Photography by Mike and Dani Mortell
Having never before set foot in Colorado, I decided to take a job that would land my partner, Mike, and me in the foothills of Boulder in 2018. As a couple of outdoor enthusiasts, we knew this state and its neighbors held boundless opportunities to keep us entertained. So without hesitation, we bid Atlanta farewell, and off we went.
We made the drive in Mike’s 2014 GMC Sierra—the same vehicle where he had recently slept many a night in the truck bed as he made his way across the country on an in-between-jobs road trip. Unbeknownst to us at the time, this truck would soon become our first camping rig.
Not long after settling into our new life, Mike envisioned building out the GMC with a truck bed topper, basic drawer system, and sleeping platform. It took me a while to understand why we would spend money to outfit the truck when we could go backpacking or camping without a vehicle. Was sleeping in the bed of a truck with the luxuries of a structural roof over your head, all the equipment you could carry, and the lack of effort required to set up and tear down even camping? It seemed so glamorous, and I wasn’t sure I wanted to be a glamper.
However, very soon after Mike completed the build, I could see the value. We had so much mobility, and the convenience of pulling up to camp with everything being ready to go gave us more time to enjoy the experience and explore more. I was hooked. We loved this rig and what it empowered us to do. We explored all over our new home state, slept at trailheads and ski resorts to get an early jump on crowds, and were perfectly happy with our setup.
That is, until one beautiful weekend in May 2020. We were camping with two of our friends at one of our favorite spots in Colorado with stunning mountain views, glistening lakes below, and dense aspen trees littering the trails. We had spent the day mountain biking and were relaxing at camp in our socially distanced hammocks when our friends shared some big news: they were getting a puppy! Hearing this was the nudge we needed to take the plunge into puppy parenthood for ourselves, as we had been teetering dangerously on the edge for some time.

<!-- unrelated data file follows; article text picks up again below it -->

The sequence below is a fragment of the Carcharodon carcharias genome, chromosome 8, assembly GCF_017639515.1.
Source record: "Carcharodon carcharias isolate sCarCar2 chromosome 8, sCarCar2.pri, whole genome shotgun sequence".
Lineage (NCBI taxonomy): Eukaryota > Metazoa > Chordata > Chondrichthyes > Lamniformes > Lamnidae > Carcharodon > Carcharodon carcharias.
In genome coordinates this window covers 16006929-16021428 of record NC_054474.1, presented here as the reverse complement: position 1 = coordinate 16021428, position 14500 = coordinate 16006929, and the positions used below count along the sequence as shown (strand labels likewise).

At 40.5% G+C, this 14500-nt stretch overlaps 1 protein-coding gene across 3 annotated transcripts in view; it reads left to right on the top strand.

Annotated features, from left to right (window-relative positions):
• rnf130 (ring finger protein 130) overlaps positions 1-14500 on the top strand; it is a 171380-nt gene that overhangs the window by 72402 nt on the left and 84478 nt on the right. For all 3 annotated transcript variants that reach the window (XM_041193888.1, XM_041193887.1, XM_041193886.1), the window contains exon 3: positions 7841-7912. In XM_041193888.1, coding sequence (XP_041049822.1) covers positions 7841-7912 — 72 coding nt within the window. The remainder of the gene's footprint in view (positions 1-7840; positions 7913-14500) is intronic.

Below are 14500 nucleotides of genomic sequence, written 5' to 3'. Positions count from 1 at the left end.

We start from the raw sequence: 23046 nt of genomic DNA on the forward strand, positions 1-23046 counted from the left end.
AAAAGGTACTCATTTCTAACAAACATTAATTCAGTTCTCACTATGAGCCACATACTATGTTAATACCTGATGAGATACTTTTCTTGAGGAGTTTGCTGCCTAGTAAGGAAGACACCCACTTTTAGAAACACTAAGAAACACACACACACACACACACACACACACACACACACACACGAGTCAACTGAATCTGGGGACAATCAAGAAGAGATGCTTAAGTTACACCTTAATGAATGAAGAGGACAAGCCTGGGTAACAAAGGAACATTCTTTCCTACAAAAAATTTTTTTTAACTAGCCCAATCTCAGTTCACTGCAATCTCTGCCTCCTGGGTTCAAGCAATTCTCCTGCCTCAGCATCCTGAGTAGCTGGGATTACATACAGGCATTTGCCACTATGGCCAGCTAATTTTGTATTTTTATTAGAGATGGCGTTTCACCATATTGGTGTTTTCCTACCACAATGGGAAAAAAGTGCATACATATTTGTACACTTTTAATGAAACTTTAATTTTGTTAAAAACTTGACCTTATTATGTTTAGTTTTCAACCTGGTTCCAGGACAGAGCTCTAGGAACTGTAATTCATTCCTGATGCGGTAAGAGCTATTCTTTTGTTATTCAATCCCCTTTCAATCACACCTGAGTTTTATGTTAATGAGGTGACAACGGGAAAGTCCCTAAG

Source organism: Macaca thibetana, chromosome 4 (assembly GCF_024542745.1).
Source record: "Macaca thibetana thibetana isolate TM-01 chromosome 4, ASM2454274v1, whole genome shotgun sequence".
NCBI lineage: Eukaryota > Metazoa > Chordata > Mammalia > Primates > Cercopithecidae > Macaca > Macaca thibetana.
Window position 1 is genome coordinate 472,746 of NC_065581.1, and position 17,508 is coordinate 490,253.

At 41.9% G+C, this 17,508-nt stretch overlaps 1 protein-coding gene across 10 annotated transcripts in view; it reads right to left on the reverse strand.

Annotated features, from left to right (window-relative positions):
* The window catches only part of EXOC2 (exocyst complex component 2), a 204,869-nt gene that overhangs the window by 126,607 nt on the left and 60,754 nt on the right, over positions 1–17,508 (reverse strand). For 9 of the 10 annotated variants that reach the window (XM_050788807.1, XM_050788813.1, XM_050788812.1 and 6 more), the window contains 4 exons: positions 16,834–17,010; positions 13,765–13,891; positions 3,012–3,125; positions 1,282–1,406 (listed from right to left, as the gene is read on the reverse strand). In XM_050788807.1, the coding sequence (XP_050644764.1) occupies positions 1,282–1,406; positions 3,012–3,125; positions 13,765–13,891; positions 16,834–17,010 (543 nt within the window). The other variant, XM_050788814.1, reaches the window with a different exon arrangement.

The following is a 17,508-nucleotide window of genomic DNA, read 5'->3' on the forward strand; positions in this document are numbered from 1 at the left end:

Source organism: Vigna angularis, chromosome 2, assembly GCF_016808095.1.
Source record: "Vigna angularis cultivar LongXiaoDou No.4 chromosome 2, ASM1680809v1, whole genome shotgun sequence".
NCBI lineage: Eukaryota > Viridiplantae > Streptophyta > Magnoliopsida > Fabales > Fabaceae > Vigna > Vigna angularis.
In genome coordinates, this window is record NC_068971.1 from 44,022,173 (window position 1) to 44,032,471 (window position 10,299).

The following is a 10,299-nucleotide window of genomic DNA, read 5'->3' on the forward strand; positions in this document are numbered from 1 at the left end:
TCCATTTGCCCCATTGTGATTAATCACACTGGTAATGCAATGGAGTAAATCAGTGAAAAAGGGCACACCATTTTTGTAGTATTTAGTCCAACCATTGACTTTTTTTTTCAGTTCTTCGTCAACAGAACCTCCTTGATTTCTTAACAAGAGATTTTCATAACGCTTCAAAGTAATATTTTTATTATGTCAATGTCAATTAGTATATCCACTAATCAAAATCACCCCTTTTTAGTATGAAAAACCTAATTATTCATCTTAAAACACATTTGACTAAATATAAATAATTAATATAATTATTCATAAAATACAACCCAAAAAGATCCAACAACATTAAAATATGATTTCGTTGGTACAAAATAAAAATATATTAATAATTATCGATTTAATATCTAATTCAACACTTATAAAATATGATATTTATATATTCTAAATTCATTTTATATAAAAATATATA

We couldn’t wait to have a fun-loving pup bouncing around camp with us, but we had to consider the reality of adding one to our crew. This was a pivotal decision for our outdoor life. Our sleeping quarters were already small, and as you may know, puppies tend to pee where they shouldn’t. It seemed unlikely that our sleeping bag and mattress would make it out of the early months unscathed.
In addition to our growing family and the desire for more space, we both had a newfound ability to work from home due to the Covid-19 pandemic. The thought of self-isolating outdoors rather than inside, taking longer trips (with both our new dog-to-be, Granger, and cat, Walker), and working from camp was intriguing. A truck bed camper seemed like a natural next step for us to bring this vision to life, so I tossed my aversions to glamping and large purchases aside, and we moved forward with the plan.
By the time we were seriously looking for a truck bed camper to call our part-time home, we were well into the pandemic, and demand for any RV or camper was through the roof. We looked into a few different manufacturers and used options, but either the lead times were way longer than we cared to wait, or they didn’t fit what we wanted. That was until we came across Scout Campers.
Scout was a new brand to the industry and their lead times were much more reasonable at the time. On paper, the Scout Olympic camper sounded like everything we were looking for: lightweight, simple, and manageable for our GMC 1500—with only a few tweaks. We placed our order for the Scout Olympic model in June of 2020 and began the countdown to the day we would pick it up in Pueblo, Colorado, four months later.
Now here’s a plot twist: the day we picked up our camper, it was not in our trusty 2014 GMC Sierra, but rather, we rolled onto the dealer’s lot in a new, black 2020 Ram 2500 Limited Night Edition with the AEV Prospector package and a Cummins diesel engine. To this day, I’m not sure how we went from ordering the Scout Olympic for our GMC Sierra to buying a brand-new (and beefy) truck. But, if you asked Mike, he would logically explain that the more he considered the reality of the weight of a fully loaded Scout Olympic and the upgrades the GMC would need to support it, upgrading to a 2500 truck seemed like the better option for the additional payload capacity and power. We considered sticking with GMC but landed with the Ram 2500 because it offered greater value than other comparable options; we purchased an upgraded model (with a heated steering wheel and all) for close to the same cost as a simpler model from other manufacturers.